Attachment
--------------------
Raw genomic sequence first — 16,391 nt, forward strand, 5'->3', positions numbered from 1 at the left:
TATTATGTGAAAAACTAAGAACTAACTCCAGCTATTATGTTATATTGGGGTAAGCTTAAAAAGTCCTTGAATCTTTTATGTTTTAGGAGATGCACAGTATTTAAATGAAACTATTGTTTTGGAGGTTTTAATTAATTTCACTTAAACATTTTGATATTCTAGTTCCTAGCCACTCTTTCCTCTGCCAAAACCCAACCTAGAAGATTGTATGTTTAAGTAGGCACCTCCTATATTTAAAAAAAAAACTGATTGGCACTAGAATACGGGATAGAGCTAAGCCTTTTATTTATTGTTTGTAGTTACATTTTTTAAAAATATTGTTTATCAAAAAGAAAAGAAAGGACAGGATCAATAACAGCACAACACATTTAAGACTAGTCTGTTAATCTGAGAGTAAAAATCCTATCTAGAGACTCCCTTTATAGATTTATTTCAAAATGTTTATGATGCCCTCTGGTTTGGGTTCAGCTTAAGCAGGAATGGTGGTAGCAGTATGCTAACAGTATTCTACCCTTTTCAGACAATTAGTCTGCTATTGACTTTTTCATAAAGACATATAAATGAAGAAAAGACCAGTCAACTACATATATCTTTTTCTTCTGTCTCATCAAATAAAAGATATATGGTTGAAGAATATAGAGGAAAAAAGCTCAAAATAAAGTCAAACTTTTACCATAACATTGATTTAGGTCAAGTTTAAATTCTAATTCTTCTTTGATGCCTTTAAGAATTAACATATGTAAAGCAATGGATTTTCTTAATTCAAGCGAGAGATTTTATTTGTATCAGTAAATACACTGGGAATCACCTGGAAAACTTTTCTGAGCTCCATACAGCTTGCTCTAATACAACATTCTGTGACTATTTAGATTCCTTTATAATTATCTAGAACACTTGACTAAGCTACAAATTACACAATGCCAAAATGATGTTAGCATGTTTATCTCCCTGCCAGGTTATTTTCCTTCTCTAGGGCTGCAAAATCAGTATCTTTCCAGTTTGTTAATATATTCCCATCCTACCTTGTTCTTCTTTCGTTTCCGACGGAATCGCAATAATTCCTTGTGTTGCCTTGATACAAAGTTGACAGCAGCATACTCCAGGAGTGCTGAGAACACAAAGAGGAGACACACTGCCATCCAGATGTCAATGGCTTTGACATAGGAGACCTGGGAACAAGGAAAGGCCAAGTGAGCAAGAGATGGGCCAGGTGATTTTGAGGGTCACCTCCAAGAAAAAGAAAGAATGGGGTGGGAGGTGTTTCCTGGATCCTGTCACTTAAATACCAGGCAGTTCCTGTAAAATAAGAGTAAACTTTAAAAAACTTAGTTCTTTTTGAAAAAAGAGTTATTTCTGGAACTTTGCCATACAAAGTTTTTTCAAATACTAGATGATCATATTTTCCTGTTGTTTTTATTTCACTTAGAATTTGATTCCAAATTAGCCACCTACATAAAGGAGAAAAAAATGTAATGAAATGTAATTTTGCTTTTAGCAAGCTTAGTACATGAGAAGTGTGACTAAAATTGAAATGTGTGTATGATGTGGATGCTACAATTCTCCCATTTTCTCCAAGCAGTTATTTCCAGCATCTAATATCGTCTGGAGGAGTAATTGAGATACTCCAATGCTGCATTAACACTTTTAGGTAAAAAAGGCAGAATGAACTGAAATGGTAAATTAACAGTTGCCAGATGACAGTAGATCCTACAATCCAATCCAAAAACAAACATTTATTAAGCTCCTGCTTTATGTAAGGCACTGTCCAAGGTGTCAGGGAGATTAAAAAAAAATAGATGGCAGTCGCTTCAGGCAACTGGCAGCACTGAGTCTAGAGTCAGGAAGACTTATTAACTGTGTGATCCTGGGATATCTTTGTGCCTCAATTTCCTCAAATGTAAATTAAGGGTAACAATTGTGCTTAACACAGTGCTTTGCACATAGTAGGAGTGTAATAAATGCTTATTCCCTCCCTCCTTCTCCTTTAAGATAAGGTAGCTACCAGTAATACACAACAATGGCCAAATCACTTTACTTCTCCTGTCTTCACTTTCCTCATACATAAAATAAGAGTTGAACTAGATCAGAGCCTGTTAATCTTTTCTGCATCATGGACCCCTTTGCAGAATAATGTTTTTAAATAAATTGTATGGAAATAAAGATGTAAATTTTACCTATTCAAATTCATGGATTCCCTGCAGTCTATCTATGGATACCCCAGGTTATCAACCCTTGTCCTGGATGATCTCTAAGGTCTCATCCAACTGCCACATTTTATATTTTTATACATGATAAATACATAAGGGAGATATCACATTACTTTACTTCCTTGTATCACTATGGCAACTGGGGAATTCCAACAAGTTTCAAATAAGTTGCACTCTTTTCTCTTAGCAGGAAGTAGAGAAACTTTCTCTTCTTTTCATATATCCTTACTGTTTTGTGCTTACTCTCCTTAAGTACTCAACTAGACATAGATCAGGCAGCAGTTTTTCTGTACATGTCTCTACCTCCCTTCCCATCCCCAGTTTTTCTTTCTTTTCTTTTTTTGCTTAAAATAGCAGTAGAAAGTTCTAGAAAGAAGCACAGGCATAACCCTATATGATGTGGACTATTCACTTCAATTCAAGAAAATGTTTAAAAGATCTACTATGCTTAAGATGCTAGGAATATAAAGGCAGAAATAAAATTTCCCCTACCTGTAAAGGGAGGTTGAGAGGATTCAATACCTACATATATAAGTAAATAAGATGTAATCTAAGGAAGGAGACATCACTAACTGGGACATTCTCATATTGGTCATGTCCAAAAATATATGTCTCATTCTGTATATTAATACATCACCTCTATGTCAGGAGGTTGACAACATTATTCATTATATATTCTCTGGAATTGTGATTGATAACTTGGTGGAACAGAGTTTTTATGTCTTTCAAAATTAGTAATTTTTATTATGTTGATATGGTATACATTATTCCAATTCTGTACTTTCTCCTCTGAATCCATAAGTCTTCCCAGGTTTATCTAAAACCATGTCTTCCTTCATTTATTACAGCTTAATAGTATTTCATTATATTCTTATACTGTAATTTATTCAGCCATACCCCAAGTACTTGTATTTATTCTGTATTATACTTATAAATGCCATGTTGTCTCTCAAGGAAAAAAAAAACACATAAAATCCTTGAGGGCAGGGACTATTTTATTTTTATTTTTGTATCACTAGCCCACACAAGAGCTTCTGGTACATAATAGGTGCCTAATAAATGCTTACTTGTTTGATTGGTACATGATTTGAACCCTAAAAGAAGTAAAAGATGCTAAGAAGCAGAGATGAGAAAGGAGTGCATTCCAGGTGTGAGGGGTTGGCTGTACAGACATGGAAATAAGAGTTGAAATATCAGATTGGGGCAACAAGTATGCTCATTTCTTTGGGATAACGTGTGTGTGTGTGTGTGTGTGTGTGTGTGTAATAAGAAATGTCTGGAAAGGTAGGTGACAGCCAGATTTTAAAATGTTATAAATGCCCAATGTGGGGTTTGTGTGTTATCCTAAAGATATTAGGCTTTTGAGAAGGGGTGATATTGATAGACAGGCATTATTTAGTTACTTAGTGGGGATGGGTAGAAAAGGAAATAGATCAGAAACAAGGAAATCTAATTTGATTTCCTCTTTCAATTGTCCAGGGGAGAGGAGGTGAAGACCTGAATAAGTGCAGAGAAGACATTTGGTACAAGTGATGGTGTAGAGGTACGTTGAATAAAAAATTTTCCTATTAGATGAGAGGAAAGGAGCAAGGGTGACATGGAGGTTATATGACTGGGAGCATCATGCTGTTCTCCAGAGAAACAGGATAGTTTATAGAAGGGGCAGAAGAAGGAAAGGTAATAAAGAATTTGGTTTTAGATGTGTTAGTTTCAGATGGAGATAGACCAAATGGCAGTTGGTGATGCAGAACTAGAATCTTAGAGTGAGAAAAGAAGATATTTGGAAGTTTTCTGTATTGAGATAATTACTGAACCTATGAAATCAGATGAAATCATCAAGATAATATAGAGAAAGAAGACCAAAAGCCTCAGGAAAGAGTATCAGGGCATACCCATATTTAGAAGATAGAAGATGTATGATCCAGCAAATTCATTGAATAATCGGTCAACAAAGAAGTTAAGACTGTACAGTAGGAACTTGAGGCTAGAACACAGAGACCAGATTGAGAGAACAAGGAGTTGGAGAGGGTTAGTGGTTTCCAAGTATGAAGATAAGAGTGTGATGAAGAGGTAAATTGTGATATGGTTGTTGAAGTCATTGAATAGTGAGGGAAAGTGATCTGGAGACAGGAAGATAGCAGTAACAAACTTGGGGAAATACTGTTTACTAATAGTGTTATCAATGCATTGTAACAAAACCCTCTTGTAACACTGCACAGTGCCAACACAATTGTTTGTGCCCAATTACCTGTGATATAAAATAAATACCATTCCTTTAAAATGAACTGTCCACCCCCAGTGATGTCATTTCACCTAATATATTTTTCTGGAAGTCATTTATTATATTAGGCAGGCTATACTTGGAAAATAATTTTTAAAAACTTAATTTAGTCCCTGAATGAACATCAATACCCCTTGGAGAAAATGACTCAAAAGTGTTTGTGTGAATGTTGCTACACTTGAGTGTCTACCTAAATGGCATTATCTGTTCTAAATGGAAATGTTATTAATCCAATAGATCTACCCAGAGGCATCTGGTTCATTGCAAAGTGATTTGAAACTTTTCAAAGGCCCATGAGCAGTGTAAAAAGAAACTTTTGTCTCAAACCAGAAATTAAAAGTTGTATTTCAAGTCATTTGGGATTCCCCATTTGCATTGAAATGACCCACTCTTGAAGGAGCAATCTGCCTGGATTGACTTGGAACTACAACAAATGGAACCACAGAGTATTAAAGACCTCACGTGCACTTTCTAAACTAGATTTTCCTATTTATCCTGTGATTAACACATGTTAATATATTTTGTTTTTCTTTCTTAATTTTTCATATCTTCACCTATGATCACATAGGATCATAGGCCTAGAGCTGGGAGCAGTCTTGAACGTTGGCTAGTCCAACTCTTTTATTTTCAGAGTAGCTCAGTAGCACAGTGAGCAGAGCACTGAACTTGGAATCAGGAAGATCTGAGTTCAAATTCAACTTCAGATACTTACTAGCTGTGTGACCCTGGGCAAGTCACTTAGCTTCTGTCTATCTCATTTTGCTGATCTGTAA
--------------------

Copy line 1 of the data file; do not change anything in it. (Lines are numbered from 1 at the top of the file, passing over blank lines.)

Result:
Raw genomic sequence first — 16,391 nt, forward strand, 5'->3', positions numbered from 1 at the left: